With the impending release of Minecraft 1.11, the Lord of the Rings mod is set to be four major updates behind the official version of Minecraft. This is four updates of performance improvements, gameplay mechanics, new items, entities, and blocks, and many, many developments to the options offered by commands and command blocks. Given the sheer volume of improvements added, it seems prudent to reopen the discussion on updating. Whether you are a casual gamer venturing into the depths of the Middle Earth’s expanses, or a map-maker carefully crafting a recreation of the Fall of Gondolin, or you are involved in the development of the mod, an update to the most recent version of Minecraft has huge potential, and shouldn’t be dismissed out of hand. Because examining every addition and improvement that Minecraft has made would make for far too long of a post, the most important ones will be discussed.
But first, to tackle the elephant in the room: is the amount of work required to update the mod too large to justify an update? While updating to a single new Minecraft version is tedious, the problem has been compounded by letting multiple new versions pass by. However, there is a silver lining: major updates provide the perfect opportunity for major renovations and improvements to one’s code. Whether it is streamlining the inheritance structure of your classes, adding new control classes to shift responsibility for complex algorithms away from old classes, or adding coupling modules between your code and Minecraft’s, rewriting code allows for easier updates in the future and makes adding new content simpler. This isn’t to say that an update will be easy; it will certainly not be, but it could pave the way for easier coding in the future. A possible way to ease the transition would be for Mevans to induct new coders into his crew. Given the popularity of this mod, it seems likely that there are players who would jump at the chance to help out, even with limited editing privileges. Is an update too much work? Ultimately this is a decision for Mevans, but a civilized and in-depth discussion on the matter seems to be in order.
And now on to lighter matters: performance increases. Minecraft update 1.8 added multithreaded support to numerous processes. Different dimensions are run on separate threads (this should prevent lag in Middle Earth if someone visits Utumno), mob pathfinding, chunk rendering, and chunk rebuilding have all been given multithreaded support. These improvements, along with faster ore generation and improved rendering techniques will address the major issues of lag in Middle Earth: exploring new chunks and large amounts of NPCs. Minecraft update 1.9 adds even more performance enhancers. Memory usage in multiplayer has been optimized. Mob AI (again, this is a big one for Middle Earth) and block ticking have been improved as well. Chunk generation/loading and sending chunks from server to client have all been improved. Particles are no longer considered entities. The new implementation is far more memory efficient. Riding entities are handled by the client machines as opposed to the server. This makes riding smoother in multiplayer.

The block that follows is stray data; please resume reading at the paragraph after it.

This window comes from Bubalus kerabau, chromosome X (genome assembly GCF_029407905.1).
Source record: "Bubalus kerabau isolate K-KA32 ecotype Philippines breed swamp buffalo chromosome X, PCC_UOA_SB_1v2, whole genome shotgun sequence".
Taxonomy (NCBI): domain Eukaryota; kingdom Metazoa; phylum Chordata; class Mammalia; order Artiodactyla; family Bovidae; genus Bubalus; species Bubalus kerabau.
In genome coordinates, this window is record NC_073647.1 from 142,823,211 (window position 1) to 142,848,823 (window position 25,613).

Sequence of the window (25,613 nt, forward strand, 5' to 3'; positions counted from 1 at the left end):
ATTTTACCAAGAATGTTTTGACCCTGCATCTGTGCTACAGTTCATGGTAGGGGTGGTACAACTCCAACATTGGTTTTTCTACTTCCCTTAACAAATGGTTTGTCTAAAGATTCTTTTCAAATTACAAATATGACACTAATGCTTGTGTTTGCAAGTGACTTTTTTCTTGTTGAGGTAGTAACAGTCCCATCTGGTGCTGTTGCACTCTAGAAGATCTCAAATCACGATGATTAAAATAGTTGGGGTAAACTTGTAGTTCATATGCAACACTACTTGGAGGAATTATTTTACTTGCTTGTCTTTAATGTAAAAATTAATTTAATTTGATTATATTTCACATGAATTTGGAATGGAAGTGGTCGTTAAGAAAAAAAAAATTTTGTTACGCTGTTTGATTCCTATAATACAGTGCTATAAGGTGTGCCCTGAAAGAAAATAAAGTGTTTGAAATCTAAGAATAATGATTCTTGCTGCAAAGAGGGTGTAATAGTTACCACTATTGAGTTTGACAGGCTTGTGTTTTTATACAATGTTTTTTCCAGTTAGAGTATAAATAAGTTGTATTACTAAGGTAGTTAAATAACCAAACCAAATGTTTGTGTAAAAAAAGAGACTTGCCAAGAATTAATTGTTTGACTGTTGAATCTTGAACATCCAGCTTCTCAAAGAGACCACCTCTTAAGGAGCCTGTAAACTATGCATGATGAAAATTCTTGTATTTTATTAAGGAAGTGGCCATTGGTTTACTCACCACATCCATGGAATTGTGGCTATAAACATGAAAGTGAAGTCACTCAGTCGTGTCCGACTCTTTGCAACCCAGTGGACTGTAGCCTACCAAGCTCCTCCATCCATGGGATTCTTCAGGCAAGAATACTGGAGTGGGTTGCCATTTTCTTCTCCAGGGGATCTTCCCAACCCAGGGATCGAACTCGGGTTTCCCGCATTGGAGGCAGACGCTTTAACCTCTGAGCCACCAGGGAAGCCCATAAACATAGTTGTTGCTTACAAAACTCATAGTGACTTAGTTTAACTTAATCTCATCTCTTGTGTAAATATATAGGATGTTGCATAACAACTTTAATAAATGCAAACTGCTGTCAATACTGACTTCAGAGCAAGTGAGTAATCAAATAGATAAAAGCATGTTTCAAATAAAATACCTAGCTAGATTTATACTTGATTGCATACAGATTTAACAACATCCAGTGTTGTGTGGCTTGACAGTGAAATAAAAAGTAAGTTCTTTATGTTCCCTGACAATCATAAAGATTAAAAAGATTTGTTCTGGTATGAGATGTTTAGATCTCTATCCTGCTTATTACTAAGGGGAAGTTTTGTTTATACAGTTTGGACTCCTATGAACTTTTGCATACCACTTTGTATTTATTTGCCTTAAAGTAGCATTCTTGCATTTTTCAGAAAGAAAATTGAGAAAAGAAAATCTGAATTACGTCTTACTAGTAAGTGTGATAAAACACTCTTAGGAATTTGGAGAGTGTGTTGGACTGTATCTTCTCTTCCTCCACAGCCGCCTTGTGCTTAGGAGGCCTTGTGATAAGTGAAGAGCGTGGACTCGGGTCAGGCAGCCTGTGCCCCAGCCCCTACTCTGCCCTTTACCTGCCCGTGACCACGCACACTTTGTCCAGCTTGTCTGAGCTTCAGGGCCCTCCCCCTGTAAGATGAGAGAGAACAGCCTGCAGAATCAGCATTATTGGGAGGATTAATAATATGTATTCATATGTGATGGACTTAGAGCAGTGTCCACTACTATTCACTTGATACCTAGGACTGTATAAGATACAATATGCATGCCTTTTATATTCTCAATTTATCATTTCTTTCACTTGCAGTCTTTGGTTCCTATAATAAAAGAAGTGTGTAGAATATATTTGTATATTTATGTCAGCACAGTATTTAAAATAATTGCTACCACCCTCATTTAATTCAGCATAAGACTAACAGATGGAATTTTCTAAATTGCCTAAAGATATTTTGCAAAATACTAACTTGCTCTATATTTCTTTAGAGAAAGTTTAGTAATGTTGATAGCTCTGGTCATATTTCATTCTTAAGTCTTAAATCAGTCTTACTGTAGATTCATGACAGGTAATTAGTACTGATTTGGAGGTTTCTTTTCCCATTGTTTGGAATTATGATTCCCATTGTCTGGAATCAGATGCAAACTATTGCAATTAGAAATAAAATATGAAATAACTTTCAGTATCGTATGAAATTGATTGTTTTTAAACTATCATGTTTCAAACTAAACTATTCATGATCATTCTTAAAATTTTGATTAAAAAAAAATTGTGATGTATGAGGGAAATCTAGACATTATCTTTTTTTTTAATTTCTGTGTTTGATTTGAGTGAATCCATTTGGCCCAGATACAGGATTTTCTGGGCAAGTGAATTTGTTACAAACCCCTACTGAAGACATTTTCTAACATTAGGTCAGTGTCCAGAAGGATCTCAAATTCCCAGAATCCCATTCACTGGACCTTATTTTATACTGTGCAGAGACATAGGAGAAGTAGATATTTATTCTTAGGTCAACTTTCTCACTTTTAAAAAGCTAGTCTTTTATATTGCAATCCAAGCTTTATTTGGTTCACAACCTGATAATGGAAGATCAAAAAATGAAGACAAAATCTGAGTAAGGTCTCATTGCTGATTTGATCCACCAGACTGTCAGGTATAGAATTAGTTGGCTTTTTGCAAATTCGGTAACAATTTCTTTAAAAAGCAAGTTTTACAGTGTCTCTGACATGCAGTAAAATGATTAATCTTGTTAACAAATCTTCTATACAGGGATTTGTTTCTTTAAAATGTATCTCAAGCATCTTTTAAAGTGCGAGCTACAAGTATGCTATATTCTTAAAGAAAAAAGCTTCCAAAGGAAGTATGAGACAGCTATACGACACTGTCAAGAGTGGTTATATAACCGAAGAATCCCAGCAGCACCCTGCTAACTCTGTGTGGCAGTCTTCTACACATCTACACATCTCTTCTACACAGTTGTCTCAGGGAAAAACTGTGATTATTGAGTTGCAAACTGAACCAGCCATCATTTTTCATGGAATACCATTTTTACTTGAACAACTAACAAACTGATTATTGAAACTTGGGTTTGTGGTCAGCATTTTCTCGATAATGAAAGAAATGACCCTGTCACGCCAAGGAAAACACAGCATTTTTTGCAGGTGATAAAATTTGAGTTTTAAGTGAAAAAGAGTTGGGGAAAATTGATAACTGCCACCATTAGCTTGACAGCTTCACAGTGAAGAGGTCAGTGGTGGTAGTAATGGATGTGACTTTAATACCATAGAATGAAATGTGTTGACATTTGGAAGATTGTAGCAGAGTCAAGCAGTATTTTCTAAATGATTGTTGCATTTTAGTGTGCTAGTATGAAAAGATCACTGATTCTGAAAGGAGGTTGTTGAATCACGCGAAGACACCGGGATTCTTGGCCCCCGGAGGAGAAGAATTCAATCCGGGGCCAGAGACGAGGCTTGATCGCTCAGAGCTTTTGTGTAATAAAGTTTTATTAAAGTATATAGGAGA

Not only can you appreciate the beauty of Middle Earth with less lag, but these updates also add significant changes to gameplay mechanics. Minecraft 1.9 adds a second hand slot, allowing for shields to be functional rather than solely decorative and adds the option to switch between different kinds of arrows. Combined with the weapon cooldown on swing (rather than on hit), this makes combat far more in depth than the simple click-fest that it is. While the weapon cooldown has been backported in part, the shield mechanics have been dismissed as not being feasible. Updating would allow for this integral part in combat, as well as the other bonuses that the extra hand slot adds (dual wielding torches and picks). Plus, Mevans could allow mod items to be used in the off-hand. Imagine dual-wielding a spear and sword of command, or a battle axe and horn. Dual-wielding mechanics add so many possibilities to mod items that already expand on the options that players have available.
Minecraft 1.10 introduced a structure block that is being used in 1.11 to allow Mojang to create large spawnable structures. This same principle could be applied to the mod, easing the task of creating new structures for factions. These blocks could also let moderators spawn their own structures more easily, or help with transferring structures during a server reset, as structure blueprints are stored apart from the world files. This would be a significantly better approach to server resets than saving chunks to be added to the new world.
So what is the point of this post? It is not to whine about how Mevans hasn’t updated, nor is it about everything that we are missing out on in the later Minecraft versions. The point is to open a discussion about the pros and cons of an update. It’s been two years since the update to 1.8, and given the changes that have occurred an update seems much more appealing now than it did in 2014.
Have at it Minecrafters.
Tenna' ento lye omenta,
Special thanks to Kawolski VII and Agent Ducky 42 for proofreading this post.